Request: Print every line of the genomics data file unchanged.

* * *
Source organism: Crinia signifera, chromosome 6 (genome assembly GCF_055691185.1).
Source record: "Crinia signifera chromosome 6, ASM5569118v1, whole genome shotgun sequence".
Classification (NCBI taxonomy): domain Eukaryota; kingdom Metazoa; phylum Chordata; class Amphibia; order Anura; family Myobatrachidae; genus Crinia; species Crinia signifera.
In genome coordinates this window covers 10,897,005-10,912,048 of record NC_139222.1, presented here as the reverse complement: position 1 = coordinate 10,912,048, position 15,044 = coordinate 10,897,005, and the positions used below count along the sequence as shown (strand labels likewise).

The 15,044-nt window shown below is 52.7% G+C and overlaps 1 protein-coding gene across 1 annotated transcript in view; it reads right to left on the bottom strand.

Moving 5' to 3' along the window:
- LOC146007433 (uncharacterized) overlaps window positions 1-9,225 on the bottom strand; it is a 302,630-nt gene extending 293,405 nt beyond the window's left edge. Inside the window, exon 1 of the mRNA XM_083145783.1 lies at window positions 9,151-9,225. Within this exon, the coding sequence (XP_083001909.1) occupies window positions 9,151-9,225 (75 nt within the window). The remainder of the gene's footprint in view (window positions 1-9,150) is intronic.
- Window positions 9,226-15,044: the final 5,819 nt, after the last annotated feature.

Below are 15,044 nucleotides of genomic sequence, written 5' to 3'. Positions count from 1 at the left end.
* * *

Source organism: Crinia signifera, chromosome 6 (genome assembly GCF_055691185.1).
Source record: "Crinia signifera chromosome 6, ASM5569118v1, whole genome shotgun sequence".
Classification (NCBI taxonomy): domain Eukaryota; kingdom Metazoa; phylum Chordata; class Amphibia; order Anura; family Myobatrachidae; genus Crinia; species Crinia signifera.
In genome coordinates this window covers 10,897,005-10,912,048 of record NC_139222.1, presented here as the reverse complement: position 1 = coordinate 10,912,048, position 15,044 = coordinate 10,897,005, and the positions used below count along the sequence as shown (strand labels likewise).

The 15,044-nt window shown below is 52.7% G+C and overlaps 1 protein-coding gene across 1 annotated transcript in view; it reads right to left on the bottom strand.

Moving 5' to 3' along the window:
- LOC146007433 (uncharacterized) overlaps window positions 1-9,225 on the bottom strand; it is a 302,630-nt gene extending 293,405 nt beyond the window's left edge. Inside the window, exon 1 of the mRNA XM_083145783.1 lies at window positions 9,151-9,225. Within this exon, the coding sequence (XP_083001909.1) occupies window positions 9,151-9,225 (75 nt within the window). The remainder of the gene's footprint in view (window positions 1-9,150) is intronic.
- Window positions 9,226-15,044: the final 5,819 nt, after the last annotated feature.

Below are 15,044 nucleotides of genomic sequence, written 5' to 3'. Positions count from 1 at the left end.